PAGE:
$Z_{i j} := \delta_{i j} - i t \partial_{i j}$

Then

$[Z_{j k},\hat{x}_{m n}] = [Z_{j k},x_{m n}+ t x_{m l} \partial_{n l}] = [-i t \partial_{j k}, x_{m n}+ t x_{m l} \partial_{n l}] = -i t \delta_{j m} Z_{n k}$

and for the matrix $Z^{-1}$ one has

$[\hat{x}_{m n}, Z^{-1}_{i b}] = Z_{i j} [Z_{j k},\hat{x}_{m n}] Z^{-1}_{k b} = -i t Z^{-1}_{i m} \delta_{n b}$

Now one defines $\mathcal{F}$ by

$\mathcal{F} = exp(x_{k i}\partial_{k j}\otimes (ln Z^{-1})_{j i})$

Then if $\Delta_0$ is the undeformed coproduct on $\mathbf{C}[\{\partial_{i j}\}]$ (primitive on all partial derivatives) then we claim that the coproduct written above is

$\Delta(\partial_{m n}) = \mathcal{F}\Delta_0(\partial_{m n}) \mathcal{F}^{-1}$

To see this one expands the exponents by the Hadamard’s formula for ad

$exp(X) Y exp(-X) = \sum_{n= 0}^\infty \frac{(ad X)^n Y}{n!}$

what gives for $\mathcal{F}(\partial_{m n}\otimes 1)\mathcal{F}^{-1}$ (for the other summand just observe that $1\otimes \partial_{m n}$ commutes with $\mathcal{F}$ as $Z$ has only derivatives so it commutes with $\partial_{m n}$)

$exp(x_{k i}\partial_{k j}\otimes (ln Z^{-1})_{j i})(\partial_{m n}\otimes 1)exp(x_{k' i'}\partial_{k' j'}\otimes (ln Z^{-1})_{j' i'}) = \sum_{p = 0}^\infty \frac{(-1)^p}{p!}\partial_{m l} (ln Z^{-1})^p_{l n}$

because, inductively on $p$, one sees that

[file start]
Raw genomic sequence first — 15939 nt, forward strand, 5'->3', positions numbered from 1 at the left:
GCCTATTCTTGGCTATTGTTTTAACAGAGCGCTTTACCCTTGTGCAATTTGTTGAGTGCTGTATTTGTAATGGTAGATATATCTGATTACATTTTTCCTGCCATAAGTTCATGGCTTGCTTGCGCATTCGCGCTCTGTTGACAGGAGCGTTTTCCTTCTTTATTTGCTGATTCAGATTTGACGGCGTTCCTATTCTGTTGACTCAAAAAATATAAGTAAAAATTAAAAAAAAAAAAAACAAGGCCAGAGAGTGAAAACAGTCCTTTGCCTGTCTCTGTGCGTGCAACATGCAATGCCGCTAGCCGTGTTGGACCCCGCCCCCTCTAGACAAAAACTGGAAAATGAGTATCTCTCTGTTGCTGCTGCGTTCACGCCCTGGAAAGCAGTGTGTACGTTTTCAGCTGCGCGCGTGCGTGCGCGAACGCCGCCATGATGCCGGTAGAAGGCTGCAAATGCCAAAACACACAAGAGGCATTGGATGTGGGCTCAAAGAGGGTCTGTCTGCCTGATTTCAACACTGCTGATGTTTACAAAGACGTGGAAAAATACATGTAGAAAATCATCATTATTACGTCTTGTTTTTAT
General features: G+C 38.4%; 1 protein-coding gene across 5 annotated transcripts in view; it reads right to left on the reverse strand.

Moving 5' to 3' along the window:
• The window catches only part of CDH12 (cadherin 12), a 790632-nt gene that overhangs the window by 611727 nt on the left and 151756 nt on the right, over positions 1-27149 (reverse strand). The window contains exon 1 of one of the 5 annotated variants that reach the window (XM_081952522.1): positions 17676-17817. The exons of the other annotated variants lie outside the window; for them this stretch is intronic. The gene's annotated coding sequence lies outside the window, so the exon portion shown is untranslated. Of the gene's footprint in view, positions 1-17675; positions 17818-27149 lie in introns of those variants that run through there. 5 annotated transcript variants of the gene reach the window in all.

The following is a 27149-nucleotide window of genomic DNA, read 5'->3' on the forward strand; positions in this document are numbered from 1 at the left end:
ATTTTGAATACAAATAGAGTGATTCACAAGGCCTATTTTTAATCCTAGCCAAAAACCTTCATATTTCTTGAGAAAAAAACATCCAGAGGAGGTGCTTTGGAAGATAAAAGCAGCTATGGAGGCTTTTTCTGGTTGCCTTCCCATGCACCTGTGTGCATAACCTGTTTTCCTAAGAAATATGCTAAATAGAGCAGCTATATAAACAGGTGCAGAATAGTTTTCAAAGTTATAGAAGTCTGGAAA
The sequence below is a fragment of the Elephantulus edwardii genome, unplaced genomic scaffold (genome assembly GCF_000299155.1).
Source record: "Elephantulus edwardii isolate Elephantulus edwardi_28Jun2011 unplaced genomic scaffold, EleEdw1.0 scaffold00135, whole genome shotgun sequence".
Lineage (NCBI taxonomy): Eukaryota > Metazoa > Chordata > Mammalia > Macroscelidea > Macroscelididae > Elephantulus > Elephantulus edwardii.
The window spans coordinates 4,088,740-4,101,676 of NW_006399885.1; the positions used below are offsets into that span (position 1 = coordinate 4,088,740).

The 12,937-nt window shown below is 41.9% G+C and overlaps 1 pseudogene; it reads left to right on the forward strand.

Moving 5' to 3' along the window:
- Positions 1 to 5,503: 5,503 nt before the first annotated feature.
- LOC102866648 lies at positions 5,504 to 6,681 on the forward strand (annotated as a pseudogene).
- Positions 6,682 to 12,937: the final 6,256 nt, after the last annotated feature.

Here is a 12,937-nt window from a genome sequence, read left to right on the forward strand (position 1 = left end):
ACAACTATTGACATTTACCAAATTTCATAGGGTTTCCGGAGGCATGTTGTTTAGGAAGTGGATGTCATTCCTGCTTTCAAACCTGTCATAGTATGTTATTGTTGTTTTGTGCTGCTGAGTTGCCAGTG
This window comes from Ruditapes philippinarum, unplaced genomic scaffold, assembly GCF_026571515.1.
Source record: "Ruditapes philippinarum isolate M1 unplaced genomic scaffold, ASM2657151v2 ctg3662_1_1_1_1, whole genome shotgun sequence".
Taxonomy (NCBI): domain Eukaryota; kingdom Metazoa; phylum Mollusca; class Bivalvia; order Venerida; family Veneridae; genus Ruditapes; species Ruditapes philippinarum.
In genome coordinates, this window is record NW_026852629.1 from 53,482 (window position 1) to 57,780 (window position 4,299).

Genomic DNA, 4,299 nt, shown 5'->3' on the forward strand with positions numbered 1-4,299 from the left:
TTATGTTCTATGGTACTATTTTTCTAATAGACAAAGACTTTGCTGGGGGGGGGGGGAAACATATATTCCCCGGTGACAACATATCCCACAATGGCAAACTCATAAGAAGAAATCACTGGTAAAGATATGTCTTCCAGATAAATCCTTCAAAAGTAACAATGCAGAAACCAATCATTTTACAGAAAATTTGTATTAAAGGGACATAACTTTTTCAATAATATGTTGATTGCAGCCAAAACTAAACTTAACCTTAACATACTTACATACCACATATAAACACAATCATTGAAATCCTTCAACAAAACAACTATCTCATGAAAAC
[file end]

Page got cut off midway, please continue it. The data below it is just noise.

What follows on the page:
$[x_{k i}\partial_{k j}\otimes (ln Z^{-1})_{j i},\partial_{m l}\otimes (ln Z^{-1})^p_{l n}]
= [x_{k i}\partial_{k j},\partial_{m l}]\otimes (ln Z^{-1})^p_{l n}(ln Z^{-1})_{j i}$

what equals

$-\delta_{k m}\delta_{i l}\partial_{k j} \otimes (ln Z^{-1})^p_{l n}(ln Z^{-1})_{j i} = -\partial_{m j}\otimes (ln Z^{-1})^{p+1}_{j n}$

Now sum up over $p$ and notice that $-ln Z^{-1} = ln Z$, hence

$\sum_{p=0}^\infty \frac{(-1)^p}{p!} (ln Z^{-1})^p = Z$

and thus the final result is

$\array{
\mathcal{F}\Delta_0(\partial_{m n})\mathcal{F}^{-1} &=& \partial_{m j}\otimes Z_{j n} + 1\otimes \partial_{m n} \\&=& \partial_{m j}\otimes (\delta_{j n} - i t \partial_{m j}\otimes \partial_{j n}) + 1\otimes \partial_{m n} \\&=& \partial_{m n}\otimes 1 - i t \partial_{m j}\otimes \partial_{j n} + 1\otimes \partial_{m n}
}$

as claimed.

It follows also that

$\Delta(Z_{i j}) = \delta_{i j} 1\otimes 1 - i t (\partial_{i j}\otimes 1 +1\otimes \partial_{i j} - i t \partial_{i l}\otimes\partial_{l j})
= Z_{i l}\otimes Z_{l j}$

and, hence, for the $Z_{i j}^{-1}$ and $ln(Z^{-1})_{i j}$ (understood as formal power series in $\partial_{i j}$), also $\Delta(Z^{-1}_{i j}) = Z_{i l}^{-1}\otimes Z_{l j}^{-1}$ and $ln(Z^{-1})_{i j}$ is primitive

$\Delta(ln(Z^{-1})_{i j}) = ln(Z^{-1})_{i j}\otimes 1 + 1\otimes ln(Z^{-1})_{i j}.$

We will write below the proof that also $\mathcal{F}$ satisfies the equation for the Drinfel’d cocycle

$(1\otimes\mathcal{F})(id\otimes\Delta_0)\mathcal{F} = (\mathcal{F}\otimes 1)(\Delta_0\otimes id)\mathcal{F},$

where $\Delta_0$ is in the sense of the enveloping algebra of the Lie algebra of vector fields on the dual of the Lie algebra $gl_n$ i. e. primitive on vector fields of the form $P(\{x_{i j}\})\partial_{m n}$.

The key is in the factorization property

$(\Delta_0\otimes 1)\mathcal{F} = \mathcal{F}_{1 3}\mathcal{F}_{2 3}$

$(1\otimes\Delta)\mathcal{F} = \mathcal{F}_{1 2}\mathcal{F}_{1 3}$

which can be directly checked using the fact that $ln(Z^{-1})_{i j}$ is primitive for $\Delta$ and $x_{k i} \partial_{k j}$ primitive for $\Delta_0$, and expanding the exponential series.

Using the factorization property, both sides of the cocycle equation become

$\mathcal{F}_{1 2}\mathcal{F}_{1 3}\mathcal{F}_{2 3}$

Cf. also gl2 linear realization.

category: valenciennes

Last revised on July 17, 2014 at 08:36:53. See the history of this page for a list of all contributions to it.